The Austin Public Health Department is looking for civic-minded developers to focus their efforts on emergency notification systems. Competitors interested in this opportunity should also contact Philip Huang, MD at 512-972-5855 or by email: Philip.Huang@austintexas.gov
The $38,000 GigaTECHs App Competition prize money will be awarded for two winning apps as follows:
The winner(s) will also be eligible for the remaining funds, at an amount to be determined by a panel of judges during the final phase of the competition. The judges will have a combined pool of $30,000 and will be asked to distribute those funds between winning projects in whichever ratio they deem appropriate based on the evaluation criteria.
Winning teams must meet two milestone goals to receive the additional funding allocated by the judging panel. 50% of the judges’ allocated funding will be disbursed after milestone one is reached, and the remaining 50% will be disbursed after the second milestone is completed. The details of each milestone will be negotiated between the winning teams and the U.S Ignite Smart Gigabit Communities Tech Lead. The Tech Lead will make final determination and sign off on all milestone deliverables.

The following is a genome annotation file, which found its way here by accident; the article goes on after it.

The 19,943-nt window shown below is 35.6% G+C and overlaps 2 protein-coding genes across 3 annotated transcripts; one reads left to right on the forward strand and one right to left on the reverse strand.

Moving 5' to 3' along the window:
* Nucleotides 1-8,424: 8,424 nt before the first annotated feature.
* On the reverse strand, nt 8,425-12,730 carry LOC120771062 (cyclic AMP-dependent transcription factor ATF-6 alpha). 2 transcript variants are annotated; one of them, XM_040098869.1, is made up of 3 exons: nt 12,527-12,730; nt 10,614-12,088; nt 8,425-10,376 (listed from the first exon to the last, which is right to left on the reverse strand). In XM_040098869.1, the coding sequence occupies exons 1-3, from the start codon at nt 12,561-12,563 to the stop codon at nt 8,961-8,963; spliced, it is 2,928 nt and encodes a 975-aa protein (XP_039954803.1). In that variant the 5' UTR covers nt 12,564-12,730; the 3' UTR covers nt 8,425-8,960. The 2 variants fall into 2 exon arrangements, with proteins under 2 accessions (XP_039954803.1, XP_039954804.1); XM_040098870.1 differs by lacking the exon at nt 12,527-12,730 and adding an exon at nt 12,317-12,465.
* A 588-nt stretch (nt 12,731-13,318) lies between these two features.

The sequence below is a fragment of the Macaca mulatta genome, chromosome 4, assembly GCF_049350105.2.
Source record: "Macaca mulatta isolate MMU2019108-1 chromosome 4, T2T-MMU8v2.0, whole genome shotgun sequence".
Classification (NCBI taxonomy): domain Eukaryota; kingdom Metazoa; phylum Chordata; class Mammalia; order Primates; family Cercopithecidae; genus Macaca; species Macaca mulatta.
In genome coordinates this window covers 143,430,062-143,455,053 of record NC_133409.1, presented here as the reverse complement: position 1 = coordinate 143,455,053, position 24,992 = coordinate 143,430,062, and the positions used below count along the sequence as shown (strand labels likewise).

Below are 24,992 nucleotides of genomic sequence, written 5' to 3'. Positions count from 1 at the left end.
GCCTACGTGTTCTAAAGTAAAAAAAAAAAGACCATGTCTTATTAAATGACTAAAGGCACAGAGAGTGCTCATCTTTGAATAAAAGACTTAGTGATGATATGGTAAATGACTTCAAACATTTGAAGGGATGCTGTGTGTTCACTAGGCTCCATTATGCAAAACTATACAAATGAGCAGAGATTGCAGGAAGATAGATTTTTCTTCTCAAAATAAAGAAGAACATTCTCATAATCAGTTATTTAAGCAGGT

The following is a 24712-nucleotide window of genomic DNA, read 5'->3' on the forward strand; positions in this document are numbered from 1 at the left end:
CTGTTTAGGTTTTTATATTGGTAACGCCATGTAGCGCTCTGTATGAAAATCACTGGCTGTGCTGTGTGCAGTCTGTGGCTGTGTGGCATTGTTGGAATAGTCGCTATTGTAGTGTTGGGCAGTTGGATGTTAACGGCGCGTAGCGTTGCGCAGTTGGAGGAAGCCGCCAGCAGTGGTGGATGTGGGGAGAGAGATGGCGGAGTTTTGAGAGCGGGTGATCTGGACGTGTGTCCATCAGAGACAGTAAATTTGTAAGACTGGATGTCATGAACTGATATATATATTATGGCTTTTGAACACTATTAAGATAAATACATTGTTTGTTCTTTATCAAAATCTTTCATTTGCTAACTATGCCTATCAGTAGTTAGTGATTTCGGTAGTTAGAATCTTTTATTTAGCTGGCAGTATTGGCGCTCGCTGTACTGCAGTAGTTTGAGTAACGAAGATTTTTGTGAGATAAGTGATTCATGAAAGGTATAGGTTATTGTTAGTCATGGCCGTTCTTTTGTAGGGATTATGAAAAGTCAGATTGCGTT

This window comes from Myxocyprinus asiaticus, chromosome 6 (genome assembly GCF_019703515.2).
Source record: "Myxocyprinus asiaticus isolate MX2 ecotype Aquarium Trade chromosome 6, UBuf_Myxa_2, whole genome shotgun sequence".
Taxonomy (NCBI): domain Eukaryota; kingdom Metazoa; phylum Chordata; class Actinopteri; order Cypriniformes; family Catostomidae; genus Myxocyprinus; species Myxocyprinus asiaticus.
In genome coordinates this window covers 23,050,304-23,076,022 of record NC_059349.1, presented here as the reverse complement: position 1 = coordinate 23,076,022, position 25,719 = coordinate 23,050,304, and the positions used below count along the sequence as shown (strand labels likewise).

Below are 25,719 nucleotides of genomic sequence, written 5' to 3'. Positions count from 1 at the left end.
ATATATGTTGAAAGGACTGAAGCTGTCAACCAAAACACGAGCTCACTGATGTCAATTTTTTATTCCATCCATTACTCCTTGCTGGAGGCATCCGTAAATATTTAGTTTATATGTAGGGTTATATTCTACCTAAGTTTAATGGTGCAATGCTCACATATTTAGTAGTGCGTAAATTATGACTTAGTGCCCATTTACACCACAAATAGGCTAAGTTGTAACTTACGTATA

The table below offers an example disbursement scenario. Please note that this is just an example and the actual funding scenario may result in different funding amounts being awarded to the winning teams:
|Example Disbursement Scenario||Prize Winner A||Prize Winner B||Total Prize|
|Judges determine the % allocation of the remaining $30,000 between the 2 winners||60%||40%||100%|
|Milestone 1 Disbursement: 50% of Judges' awarded funds||$9,000||$6,000||
|Milestone 2 Disbursement: 50% of Judges' awarded funds||$9,000||$6,000||$15,000|
|Total Prize Funds Awarded||$22,000||$16,000||$38,000|
The GigaTECHs App Competition is hosted by the City of Austin, in partnership with U.S Ignite. This Agreement is between the City of Austin and the winner(s) of the GigaTECHs App Competition.
In order to participate in the final round of the competition, the winner(s) must agree that if he/she wins the competition he/she will only be awarded the financial innovation prize if the following conditions are met:
The judges will use the criteria and scoring rubric outlined below:
|Rate the overall local impact this app is likely to make in one or more of the focus areas: Transportation, Education, Clean energy, Health and Safety.||
|How likely is the proposed app to be developed and deployed by Dec, 2017?||
Not at all likely Extremely likely
1 2 3 4 5 6 7 8 9 10
1 2 3 4 5
|How well does the proposed app align with Austin’s Smart Cities Roadmap/Strategy?||1 2 3 4 5|
|How scalable is the proposed app to other Smart Gigabit Communities besides Austin?||1 2 3 4 5|
|How well does the proposed app leverage the high-bandwidth low-latency technology of gigabit internet?||1 2 3 4 5|